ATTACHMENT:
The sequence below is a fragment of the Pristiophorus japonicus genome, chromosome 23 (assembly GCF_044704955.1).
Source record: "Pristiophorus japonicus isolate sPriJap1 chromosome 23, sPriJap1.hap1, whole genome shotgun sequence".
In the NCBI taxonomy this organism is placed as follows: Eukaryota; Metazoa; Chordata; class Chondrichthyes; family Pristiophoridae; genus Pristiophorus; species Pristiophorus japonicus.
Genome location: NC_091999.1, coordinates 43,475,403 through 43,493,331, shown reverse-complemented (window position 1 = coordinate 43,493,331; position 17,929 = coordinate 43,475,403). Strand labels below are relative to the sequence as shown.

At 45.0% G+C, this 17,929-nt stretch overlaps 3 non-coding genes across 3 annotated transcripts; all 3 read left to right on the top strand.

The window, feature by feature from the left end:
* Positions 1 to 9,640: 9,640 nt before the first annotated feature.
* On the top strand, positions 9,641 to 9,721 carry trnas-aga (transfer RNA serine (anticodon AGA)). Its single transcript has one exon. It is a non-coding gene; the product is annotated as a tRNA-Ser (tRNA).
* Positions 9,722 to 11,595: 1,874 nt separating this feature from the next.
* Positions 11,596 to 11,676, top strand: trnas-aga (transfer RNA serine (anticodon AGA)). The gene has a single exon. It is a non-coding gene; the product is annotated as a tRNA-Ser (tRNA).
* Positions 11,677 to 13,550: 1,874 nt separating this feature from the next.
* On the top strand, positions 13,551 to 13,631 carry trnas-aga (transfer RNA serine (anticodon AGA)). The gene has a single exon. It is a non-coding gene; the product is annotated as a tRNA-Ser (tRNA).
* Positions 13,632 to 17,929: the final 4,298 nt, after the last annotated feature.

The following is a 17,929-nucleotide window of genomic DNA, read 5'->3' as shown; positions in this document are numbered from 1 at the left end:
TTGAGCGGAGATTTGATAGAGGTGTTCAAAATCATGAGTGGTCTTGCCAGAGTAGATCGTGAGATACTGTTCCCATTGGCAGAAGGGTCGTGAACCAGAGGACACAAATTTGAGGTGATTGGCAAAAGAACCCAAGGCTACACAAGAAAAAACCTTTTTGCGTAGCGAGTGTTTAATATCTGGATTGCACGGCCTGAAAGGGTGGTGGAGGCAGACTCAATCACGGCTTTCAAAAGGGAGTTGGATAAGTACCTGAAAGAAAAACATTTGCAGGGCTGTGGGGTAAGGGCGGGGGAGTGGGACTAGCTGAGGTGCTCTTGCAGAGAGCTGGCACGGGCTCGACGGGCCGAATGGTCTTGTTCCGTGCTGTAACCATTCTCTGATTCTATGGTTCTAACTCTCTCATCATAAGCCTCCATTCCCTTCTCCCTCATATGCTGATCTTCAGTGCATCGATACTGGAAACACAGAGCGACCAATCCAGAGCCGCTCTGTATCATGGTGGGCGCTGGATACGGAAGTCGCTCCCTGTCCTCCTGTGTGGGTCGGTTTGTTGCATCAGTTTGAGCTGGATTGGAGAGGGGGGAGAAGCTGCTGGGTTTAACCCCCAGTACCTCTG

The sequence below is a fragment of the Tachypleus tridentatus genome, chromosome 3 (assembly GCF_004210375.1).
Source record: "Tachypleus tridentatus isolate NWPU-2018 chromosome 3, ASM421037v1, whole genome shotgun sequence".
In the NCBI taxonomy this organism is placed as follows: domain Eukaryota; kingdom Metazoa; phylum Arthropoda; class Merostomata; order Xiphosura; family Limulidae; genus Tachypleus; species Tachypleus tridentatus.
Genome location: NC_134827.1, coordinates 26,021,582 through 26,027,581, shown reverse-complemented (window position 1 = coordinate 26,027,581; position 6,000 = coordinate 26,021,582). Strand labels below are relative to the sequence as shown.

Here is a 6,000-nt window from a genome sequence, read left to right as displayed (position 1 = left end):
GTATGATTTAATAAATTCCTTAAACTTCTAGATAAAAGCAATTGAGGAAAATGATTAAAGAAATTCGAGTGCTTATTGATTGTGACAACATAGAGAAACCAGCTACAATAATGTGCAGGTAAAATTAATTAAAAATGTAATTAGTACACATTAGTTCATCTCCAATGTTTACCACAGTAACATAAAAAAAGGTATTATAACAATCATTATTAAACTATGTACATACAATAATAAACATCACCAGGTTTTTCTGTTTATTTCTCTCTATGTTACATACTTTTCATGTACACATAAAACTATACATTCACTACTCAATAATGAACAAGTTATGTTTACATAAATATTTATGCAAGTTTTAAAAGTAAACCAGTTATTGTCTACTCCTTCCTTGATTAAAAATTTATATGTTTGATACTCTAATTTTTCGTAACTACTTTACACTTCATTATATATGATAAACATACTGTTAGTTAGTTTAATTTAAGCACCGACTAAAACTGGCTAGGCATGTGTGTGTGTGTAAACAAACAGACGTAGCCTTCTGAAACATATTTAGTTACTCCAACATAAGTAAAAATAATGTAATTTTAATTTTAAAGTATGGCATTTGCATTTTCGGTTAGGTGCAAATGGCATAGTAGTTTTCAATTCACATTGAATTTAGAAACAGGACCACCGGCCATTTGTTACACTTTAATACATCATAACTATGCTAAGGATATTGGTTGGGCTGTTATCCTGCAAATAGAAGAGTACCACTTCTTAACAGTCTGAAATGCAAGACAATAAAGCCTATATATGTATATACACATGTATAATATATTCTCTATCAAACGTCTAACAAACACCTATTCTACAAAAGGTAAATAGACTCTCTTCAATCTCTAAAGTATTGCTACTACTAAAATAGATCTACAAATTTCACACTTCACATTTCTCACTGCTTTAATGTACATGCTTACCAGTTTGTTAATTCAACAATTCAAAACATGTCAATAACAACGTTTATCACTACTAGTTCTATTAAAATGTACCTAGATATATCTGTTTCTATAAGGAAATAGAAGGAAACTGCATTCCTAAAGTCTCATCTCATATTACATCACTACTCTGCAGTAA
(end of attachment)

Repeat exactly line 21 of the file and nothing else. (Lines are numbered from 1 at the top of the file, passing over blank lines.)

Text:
GTATGATTTAATAAATTCCTTAAACTTCTAGATAAAAGCAATTGAGGAAAATGATTAAAGAAATTCGAGTGCTTATTGATTGTGACAACATAGAGAAACCAGCTACAATAATGTGCAGGTAAAATTAATTAAAAATGTAATTAGTACACATTAGTTCATCTCCAATGTTTACCACAGTAACATAAAAAAAGGTATTATAACAATCATTATTAAACTATGTACATACAATAATAAACATCACCAGGTTTTTCTGTTTATTTCTCTCTATGTTACATACTTTTCATGTACACATAAAACTATACATTCACTACTCAATAATGAACAAGTTATGTTTACATAAATATTTATGCAAGTTTTAAAAGTAAACCAGTTATTGTCTACTCCTTCCTTGATTAAAAATTTATATGTTTGATACTCTAATTTTTCGTAACTACTTTACACTTCATTATATATGATAAACATACTGTTAGTTAGTTTAATTTAAGCACCGACTAAAACTGGCTAGGCATGTGTGTGTGTGTAAACAAACAGACGTAGCCTTCTGAAACATATTTAGTTACTCCAACATAAGTAAAAATAATGTAATTTTAATTTTAAAGTATGGCATTTGCATTTTCGGTTAGGTGCAAATGGCATAGTAGTTTTCAATTCACATTGAATTTAGAAACAGGACCACCGGCCATTTGTTACACTTTAATACATCATAACTATGCTAAGGATATTGGTTGGGCTGTTATCCTGCAAATAGAAGAGTACCACTTCTTAACAGTCTGAAATGCAAGACAATAAAGCCTATATATGTATATACACATGTATAATATATTCTCTATCAAACGTCTAACAAACACCTATTCTACAAAAGGTAAATAGACTCTCTTCAATCTCTAAAGTATTGCTACTACTAAAATAGATCTACAAATTTCACACTTCACATTTCTCACTGCTTTAATGTACATGCTTACCAGTTTGTTAATTCAACAATTCAAAACATGTCAATAACAACGTTTATCACTACTAGTTCTATTAAAATGTACCTAGATATATCTGTTTCTATAAGGAAATAGAAGGAAACTGCATTCCTAAAGTCTCATCTCATATTACATCACTACTCTGCAGTAA